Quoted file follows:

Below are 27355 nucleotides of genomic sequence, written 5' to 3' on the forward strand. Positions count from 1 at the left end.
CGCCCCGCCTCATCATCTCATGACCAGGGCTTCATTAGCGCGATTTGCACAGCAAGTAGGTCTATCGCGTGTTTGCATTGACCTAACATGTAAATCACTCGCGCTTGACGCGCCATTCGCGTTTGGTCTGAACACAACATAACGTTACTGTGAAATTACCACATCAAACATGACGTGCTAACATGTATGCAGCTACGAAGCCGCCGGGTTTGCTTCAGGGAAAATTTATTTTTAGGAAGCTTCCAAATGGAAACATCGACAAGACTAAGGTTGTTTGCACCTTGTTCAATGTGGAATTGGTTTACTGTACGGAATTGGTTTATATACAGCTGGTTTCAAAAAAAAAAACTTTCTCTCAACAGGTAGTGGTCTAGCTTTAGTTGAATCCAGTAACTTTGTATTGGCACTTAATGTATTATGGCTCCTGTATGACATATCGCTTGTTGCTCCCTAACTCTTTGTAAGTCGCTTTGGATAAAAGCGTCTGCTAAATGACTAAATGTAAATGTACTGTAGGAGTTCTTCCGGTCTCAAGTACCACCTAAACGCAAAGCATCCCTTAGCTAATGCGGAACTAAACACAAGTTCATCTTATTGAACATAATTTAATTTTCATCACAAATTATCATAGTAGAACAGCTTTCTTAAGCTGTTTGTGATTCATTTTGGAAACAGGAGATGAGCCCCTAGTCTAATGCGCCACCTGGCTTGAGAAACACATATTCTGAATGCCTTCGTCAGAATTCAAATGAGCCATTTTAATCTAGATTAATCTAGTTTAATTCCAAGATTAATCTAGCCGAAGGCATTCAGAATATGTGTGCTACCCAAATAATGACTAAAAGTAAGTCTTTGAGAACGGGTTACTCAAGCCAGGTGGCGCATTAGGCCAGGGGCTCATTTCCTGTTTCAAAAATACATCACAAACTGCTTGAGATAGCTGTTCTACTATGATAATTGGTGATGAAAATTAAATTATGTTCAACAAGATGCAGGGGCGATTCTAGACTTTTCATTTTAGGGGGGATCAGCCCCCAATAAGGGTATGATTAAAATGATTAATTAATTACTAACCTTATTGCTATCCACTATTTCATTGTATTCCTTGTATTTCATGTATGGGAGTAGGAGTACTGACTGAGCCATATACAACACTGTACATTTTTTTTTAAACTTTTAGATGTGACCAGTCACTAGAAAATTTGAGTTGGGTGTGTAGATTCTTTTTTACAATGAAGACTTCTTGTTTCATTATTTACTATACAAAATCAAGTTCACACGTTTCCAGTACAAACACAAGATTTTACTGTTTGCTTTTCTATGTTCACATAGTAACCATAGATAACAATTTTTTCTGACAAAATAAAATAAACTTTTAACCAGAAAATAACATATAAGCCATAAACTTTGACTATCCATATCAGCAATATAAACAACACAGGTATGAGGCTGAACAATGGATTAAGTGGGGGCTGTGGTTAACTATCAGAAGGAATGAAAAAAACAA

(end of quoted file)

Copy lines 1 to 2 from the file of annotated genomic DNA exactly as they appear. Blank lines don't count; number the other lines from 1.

Below are 27355 nucleotides of genomic sequence, written 5' to 3' on the forward strand. Positions count from 1 at the left end.
CGCCCCGCCTCATCATCTCATGACCAGGGCTTCATTAGCGCGATTTGCACAGCAAGTAGGTCTATCGCGTGTTTGCATTGACCTAACATGTAAATCACTCGCGCTTGACGCGCCATTCGCGTTTGGTCTGAACACAACATAACGTTACTGTGAAATTACCACATCAAACATGACGTGCTAACATGTATGCAGCTACGAAGCCGCCGGGTTTGCTTCAGGGAAAATTTATTTTTAGGAAGCTTCCAAATGGAAACATCGACAAGACTAAGGTTGTTTGCACCTTGTTCAATGTGGAATTGGTTTACTGTACGGAATTGGTTTATATACAGCTGGTTTCAAAAAAAAAAACTTTCTCTCAACAGGTAGTGGTCTAGCTTTAGTTGAATCCAGTAACTTTGTATTGGCACTTAATGTATTATGGCTCCTGTATGACATATCGCTTGTTGCTCCCTAACTCTTTGTAAGTCGCTTTGGATAAAAGCGTCTGCTAAATGACTAAATGTAAATGTACTGTAGGAGTTCTTCCGGTCTCAAGTACCACCTAAACGCAAAGCATCCCTTAGCTAATGCGGAACTAAACACAAGTTCATCTTATTGAACATAATTTAATTTTCATCACAAATTATCATAGTAGAACAGCTTTCTTAAGCTGTTTGTGATTCATTTTGGAAACAGGAGATGAGCCCCTAGTCTAATGCGCCACCTGGCTTGAGAAACACATATTCTGAATGCCTTCGTCAGAATTCAAATGAGCCATTTTAATCTAGATTAATCTAGTTTAATTCCAAGATTAATCTAGCCGAAGGCATTCAGAATATGTGTGCTACCCAAATAATGACTAAAAGTAAGTCTTTGAGAACGGGTTACTCAAGCCAGGTGGCGCATTAGGCCAGGGGCTCATTTCCTGTTTCAAAAATACATCACAAACTGCTTGAGATAGCTGTTCTACTATGATAATTGGTGATGAAAATTAAATTATGTTCAACAAGATGCAGGGGCGATTCTAGACTTTTCATTTTAGGGGGGATCAGCCCCCAATAAGGGTATGATTAAAATGATTAATTAATTACTAACCTTATTGCTATCCACTATTTCATTGTATTCCTTGTATTTCATGTATGGGAGTAGGAGTACTGACTGAGCCATATACAACACTGTACATTTTTTTTTAAACTTTTAGATGTGACCAGTCACTAGAAAATTTGAGTTGGGTGTGTAGATTCTTTTTTACAATGAAGACTTCTTGTTTCATTATTTACTATACAAAATCAAGTTCACACGTTTCCAGTACAAACACAAGATTTTACTGTTTGCTTTTCTATGTTCACATAGTAACCATAGATAACAATTTTTTCTGACAAAATAAAATAAACTTTTAACCAGAAAATAACATATAAGCCATAAACTTTGACTATCCATATCAGCAATATAAACAACACAGGTATGAGGCTGAACAATGGATTAAGTGGGGGCTGTGGTTAACTATCAGAAGGAATGAAAAAAACAA